The aim of this study was to assess the rate of adjustment to changes in task constraints that are familiar and unfamiliar when a change in the pattern of sequencing of segmental movements is not required. The selected task was underwater flutter kicking with flippers (familiar) and without flippers (unfamiliar). Nine male competitive age-group swimmers were assigned either to an unfamiliar ‘‘leg flipper’’ task, a familiar ‘‘foot flipper’’ task or a ‘‘control’’ group to perform five trials without flippers (all groups), 60 trials with flippers, and a post-test comprising 10 trials without flippers (all groups). Kinematic variables were calculated from digitized video data. Whether the movement pattern was appropriate for the task was indicated by the percent power in the fundamental Fourier frequency harmonic of the vertical oscillations of the hip, knee, and ankle, and by a ‘‘velocity index’’ that was defined as the ratio of the hip-to-knee and knee-to-ankle velocities of the fundamental Fourier waveform. Adjustment to reproduce the appropriate movement pattern occurred within the first block of 10 trials regardless of whether the constraints were familiar or unfamiliar. However, optimal performance in terms of swimming speed was not obtained following change to the unfamiliar constraint until after 10 trials.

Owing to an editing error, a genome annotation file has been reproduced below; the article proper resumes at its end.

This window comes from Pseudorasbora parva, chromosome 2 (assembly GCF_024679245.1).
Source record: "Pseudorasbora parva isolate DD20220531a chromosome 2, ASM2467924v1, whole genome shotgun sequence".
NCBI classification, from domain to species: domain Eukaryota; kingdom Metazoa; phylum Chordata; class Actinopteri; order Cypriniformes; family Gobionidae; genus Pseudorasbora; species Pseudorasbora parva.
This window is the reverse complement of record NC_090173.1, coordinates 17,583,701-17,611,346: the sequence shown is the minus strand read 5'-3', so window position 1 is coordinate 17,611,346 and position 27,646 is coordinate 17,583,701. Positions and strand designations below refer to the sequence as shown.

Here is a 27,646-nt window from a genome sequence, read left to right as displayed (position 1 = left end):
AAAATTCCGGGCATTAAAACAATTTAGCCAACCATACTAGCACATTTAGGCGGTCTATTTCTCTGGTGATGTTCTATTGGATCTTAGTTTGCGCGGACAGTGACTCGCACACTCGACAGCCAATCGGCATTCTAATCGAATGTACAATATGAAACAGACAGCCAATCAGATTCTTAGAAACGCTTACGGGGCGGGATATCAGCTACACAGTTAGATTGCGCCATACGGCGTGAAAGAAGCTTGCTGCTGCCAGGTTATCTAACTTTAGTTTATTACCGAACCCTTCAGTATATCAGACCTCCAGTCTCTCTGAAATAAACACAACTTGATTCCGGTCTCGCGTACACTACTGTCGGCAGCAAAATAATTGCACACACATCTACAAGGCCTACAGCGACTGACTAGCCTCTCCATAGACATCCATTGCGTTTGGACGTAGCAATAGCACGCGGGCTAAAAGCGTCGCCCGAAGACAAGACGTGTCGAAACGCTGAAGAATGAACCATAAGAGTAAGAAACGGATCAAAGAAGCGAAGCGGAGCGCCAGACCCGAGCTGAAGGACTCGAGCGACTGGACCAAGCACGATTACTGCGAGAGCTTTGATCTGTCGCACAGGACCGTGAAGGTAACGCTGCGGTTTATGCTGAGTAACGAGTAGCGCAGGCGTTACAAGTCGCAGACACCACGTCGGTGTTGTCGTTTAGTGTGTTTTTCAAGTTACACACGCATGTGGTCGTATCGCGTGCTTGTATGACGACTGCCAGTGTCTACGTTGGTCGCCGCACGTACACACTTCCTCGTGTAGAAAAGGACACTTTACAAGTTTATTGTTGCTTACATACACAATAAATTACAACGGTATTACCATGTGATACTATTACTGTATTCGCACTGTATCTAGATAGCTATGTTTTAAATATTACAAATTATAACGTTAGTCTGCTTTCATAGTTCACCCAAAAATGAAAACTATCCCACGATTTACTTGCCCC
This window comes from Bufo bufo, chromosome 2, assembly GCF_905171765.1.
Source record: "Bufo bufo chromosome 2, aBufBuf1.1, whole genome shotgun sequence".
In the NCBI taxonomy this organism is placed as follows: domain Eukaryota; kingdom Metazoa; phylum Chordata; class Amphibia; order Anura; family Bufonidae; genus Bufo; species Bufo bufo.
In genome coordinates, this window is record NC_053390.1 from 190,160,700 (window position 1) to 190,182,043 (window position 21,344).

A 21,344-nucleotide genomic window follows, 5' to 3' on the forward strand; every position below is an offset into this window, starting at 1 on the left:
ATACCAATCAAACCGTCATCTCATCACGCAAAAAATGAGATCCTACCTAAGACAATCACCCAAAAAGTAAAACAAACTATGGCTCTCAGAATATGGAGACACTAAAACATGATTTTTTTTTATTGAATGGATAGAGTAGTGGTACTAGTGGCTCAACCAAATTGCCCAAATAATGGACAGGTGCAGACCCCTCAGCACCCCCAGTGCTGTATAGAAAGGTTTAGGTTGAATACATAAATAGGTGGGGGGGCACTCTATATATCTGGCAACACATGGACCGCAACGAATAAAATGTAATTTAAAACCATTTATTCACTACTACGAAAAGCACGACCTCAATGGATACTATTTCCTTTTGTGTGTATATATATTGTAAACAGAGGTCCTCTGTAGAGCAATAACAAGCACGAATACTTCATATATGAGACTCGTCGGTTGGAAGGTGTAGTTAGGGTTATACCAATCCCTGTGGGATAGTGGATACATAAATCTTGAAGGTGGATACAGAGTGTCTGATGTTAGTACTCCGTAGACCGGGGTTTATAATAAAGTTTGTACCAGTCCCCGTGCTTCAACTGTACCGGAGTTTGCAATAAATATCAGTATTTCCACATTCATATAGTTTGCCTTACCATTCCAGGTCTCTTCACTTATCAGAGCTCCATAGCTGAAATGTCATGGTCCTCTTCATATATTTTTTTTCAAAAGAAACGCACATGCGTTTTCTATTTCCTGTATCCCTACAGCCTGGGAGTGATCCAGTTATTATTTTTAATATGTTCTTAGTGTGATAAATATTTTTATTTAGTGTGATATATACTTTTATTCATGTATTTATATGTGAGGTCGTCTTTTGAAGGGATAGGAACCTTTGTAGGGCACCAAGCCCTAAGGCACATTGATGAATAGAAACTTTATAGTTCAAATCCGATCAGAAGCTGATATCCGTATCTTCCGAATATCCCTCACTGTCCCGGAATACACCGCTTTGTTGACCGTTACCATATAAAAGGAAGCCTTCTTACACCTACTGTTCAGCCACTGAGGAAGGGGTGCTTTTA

- dynamical systems,
- inter-limb rhythmical coordination
Available at: http://works.bepress.com/joseph_hamill/12/